California’s “leafy greens” program has attracted interest at the U.S. Department of Agriculture for possible national use.

Organic farmer Eve Kaplan-Walbrecht, of Riverhead, NY, is critical of this type of plan. “They are burdening produce growers with the impossible task of “sterilizing” their farms. We need good regulatory oversight that doesn’t penalize smaller-scale owner-operated farms of farmers and marketers like me.”

While some of the nation’s food safety issues have farm origins – largely due to the inability of huge industrialized conventional livestock facilities to properly manage their mountains of manure, contaminated with lethal pathogens – many E. coli and salmonella outbreaks originate at processing facilities. This year’s outbreak of salmonella in peanut products has been traced to unsanitary conditions at a massive processing plant. And now, the FDA has issued a warning about contaminated pistachios, which appear to have also been tainted during the processing or storage of the nuts or finished processed food products.

“We don’t want organic family farmers to be made scapegoats and lose their markets because of objectionable food treatment practices or recalls put in place due to sloppy practices at giant food processing facilities,” said Dr. Jesse Schwartz, the President of Living Tree Community Foods, a manufacturer of organic nut butters. “The health and well-being of America, its people, and the American land depend upon the stewardship of family farmers who are the true husbandmen of their soil, plants, and animals.”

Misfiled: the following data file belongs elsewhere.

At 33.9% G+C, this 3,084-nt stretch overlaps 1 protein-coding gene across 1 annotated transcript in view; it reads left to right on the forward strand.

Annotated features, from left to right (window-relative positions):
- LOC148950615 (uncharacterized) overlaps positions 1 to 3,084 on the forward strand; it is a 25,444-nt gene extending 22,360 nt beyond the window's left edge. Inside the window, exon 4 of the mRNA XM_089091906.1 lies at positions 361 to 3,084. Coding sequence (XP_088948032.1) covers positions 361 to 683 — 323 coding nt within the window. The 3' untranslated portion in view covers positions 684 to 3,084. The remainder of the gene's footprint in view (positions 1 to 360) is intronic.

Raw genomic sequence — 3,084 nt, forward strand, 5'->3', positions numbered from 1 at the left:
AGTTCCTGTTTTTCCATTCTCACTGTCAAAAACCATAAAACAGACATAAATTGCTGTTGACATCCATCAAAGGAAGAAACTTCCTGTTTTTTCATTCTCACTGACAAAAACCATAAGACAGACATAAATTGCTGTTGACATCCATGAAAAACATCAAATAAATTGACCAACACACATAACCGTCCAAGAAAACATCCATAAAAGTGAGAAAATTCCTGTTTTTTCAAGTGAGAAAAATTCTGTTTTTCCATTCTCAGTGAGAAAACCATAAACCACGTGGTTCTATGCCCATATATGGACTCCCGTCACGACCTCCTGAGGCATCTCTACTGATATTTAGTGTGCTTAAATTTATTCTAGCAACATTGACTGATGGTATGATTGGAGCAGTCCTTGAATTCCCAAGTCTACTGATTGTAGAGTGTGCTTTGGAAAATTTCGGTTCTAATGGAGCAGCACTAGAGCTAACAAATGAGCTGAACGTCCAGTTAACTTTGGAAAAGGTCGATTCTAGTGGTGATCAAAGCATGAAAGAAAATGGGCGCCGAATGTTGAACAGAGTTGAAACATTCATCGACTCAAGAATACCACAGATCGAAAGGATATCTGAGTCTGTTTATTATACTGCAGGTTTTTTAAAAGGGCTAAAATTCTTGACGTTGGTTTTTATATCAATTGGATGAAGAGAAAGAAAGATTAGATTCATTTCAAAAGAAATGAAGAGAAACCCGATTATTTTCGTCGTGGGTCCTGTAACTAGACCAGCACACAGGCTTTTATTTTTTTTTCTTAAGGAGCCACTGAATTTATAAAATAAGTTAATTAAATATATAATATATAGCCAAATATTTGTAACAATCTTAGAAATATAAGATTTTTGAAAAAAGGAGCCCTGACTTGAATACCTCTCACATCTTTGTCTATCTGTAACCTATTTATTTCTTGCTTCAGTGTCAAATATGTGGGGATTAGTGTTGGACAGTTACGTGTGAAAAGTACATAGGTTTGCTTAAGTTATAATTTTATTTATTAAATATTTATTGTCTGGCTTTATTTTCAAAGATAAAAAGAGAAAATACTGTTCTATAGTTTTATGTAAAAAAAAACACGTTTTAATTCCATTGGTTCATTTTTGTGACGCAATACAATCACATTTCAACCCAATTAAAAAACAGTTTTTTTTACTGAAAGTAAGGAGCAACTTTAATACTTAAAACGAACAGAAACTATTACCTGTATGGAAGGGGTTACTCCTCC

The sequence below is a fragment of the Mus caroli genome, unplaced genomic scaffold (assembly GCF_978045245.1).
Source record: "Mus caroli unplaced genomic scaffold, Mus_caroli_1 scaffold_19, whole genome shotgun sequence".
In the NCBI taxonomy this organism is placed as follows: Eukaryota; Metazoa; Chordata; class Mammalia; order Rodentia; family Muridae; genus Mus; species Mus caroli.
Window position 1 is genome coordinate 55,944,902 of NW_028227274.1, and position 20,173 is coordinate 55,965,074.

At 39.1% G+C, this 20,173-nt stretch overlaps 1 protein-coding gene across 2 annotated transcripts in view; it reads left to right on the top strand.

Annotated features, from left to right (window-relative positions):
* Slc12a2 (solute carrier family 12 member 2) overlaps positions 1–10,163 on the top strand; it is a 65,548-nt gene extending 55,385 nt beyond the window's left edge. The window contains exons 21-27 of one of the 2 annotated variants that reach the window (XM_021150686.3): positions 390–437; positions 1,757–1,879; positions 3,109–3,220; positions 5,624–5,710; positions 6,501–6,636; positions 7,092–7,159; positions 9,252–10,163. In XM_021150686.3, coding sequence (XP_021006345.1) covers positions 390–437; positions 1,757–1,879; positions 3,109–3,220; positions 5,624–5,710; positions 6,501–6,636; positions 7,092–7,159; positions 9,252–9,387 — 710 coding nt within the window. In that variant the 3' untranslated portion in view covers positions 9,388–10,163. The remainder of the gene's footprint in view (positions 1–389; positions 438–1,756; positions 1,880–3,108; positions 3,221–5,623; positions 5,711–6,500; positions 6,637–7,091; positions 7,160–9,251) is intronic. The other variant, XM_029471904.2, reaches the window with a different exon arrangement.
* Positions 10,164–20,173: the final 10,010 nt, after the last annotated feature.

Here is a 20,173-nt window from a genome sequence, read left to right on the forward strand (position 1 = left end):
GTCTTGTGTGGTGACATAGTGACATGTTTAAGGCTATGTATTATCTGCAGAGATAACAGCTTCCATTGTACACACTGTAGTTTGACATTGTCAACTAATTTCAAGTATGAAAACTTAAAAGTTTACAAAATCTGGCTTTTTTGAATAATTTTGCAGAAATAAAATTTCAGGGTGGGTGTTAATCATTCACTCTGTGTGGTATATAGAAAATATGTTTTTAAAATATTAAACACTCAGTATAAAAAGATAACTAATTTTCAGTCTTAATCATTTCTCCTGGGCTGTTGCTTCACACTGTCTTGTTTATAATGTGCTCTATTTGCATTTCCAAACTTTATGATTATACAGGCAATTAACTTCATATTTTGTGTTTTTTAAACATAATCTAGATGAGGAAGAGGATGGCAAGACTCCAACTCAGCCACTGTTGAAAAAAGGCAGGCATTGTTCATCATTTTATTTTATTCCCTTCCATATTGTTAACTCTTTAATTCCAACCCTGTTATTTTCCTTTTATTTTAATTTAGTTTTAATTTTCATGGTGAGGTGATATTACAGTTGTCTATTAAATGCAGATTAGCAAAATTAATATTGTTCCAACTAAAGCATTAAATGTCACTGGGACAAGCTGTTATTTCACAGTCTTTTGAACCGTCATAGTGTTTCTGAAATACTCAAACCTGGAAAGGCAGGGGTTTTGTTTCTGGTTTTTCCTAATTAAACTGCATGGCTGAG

The Cornucopia Institute is calling on farmers and consumers to stand up for and protect organic and sustainable local farmers. “Organic, local producers of high quality foods are part of our nation’s food safety solution – not part of the problem,” said Fantle.

Ronnie Cummins of the Organic Consumers Association said that citizens, who are seeking safer and nutritionally superior food are willing to pay a premium for organics, and, “In order for consumers to have continued access to this high quality food family size farmers must be protected from regressive regulation.”

An action alert released by Cornucopia provides talking points and guidance for consumers and farmers interested in contacting their legislators to urge protection of organic and local food production. It can be found on Cornucopia’s web page at

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Additional comments from Congresswoman DeLauro:

“My bill does not ban organic farming or require organic farms to use certain types of seeds or fertilizer.  I have always been a champion in promoting organic farming and access to locally-grown foods.”

“I have always been a champion in promoting organic farming and access to locally grown foods. In fact, I have had the pleasure of throwing out the first cabbage at the opening of the farmers’ market in my hometown of New Haven, Connecticut.”

“We need to make sure that the problems highlighted during the recent salmonella outbreak involving peanut butter products are not repeated.”